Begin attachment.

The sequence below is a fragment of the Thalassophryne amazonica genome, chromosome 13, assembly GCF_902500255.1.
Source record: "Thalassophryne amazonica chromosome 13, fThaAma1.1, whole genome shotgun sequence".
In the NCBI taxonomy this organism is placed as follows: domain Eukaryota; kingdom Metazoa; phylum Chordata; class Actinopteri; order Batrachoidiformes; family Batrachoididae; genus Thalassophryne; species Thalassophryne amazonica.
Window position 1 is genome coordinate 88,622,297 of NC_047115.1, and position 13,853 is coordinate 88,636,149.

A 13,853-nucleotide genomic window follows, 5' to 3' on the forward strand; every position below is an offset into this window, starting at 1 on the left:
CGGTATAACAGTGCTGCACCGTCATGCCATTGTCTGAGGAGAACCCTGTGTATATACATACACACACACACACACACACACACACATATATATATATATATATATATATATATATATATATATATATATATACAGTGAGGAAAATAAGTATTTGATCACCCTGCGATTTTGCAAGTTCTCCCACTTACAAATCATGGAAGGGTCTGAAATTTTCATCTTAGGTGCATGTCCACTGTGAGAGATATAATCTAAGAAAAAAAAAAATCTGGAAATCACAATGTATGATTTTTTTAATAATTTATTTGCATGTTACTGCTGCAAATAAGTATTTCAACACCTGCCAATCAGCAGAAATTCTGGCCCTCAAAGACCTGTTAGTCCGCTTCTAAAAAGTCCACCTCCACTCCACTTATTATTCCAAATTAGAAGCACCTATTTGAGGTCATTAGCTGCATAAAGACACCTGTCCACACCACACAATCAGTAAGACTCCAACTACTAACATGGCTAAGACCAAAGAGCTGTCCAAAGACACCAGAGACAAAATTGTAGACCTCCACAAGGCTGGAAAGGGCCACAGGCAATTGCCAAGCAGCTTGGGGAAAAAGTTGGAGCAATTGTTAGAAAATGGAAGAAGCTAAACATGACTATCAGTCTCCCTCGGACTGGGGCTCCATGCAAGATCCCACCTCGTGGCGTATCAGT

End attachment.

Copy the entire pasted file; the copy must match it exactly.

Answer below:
The sequence below is a fragment of the Thalassophryne amazonica genome, chromosome 13, assembly GCF_902500255.1.
Source record: "Thalassophryne amazonica chromosome 13, fThaAma1.1, whole genome shotgun sequence".
In the NCBI taxonomy this organism is placed as follows: domain Eukaryota; kingdom Metazoa; phylum Chordata; class Actinopteri; order Batrachoidiformes; family Batrachoididae; genus Thalassophryne; species Thalassophryne amazonica.
Window position 1 is genome coordinate 88,622,297 of NC_047115.1, and position 13,853 is coordinate 88,636,149.

A 13,853-nucleotide genomic window follows, 5' to 3' on the forward strand; every position below is an offset into this window, starting at 1 on the left:
CGGTATAACAGTGCTGCACCGTCATGCCATTGTCTGAGGAGAACCCTGTGTATATACATACACACACACACACACACACACACACATATATATATATATATATATATATATATATATATATATATATATATACAGTGAGGAAAATAAGTATTTGATCACCCTGCGATTTTGCAAGTTCTCCCACTTACAAATCATGGAAGGGTCTGAAATTTTCATCTTAGGTGCATGTCCACTGTGAGAGATATAATCTAAGAAAAAAAAAAATCTGGAAATCACAATGTATGATTTTTTTAATAATTTATTTGCATGTTACTGCTGCAAATAAGTATTTCAACACCTGCCAATCAGCAGAAATTCTGGCCCTCAAAGACCTGTTAGTCCGCTTCTAAAAAGTCCACCTCCACTCCACTTATTATTCCAAATTAGAAGCACCTATTTGAGGTCATTAGCTGCATAAAGACACCTGTCCACACCACACAATCAGTAAGACTCCAACTACTAACATGGCTAAGACCAAAGAGCTGTCCAAAGACACCAGAGACAAAATTGTAGACCTCCACAAGGCTGGAAAGGGCCACAGGCAATTGCCAAGCAGCTTGGGGAAAAAGTTGGAGCAATTGTTAGAAAATGGAAGAAGCTAAACATGACTATCAGTCTCCCTCGGACTGGGGCTCCATGCAAGATCCCACCTCGTGGCGTATCAGT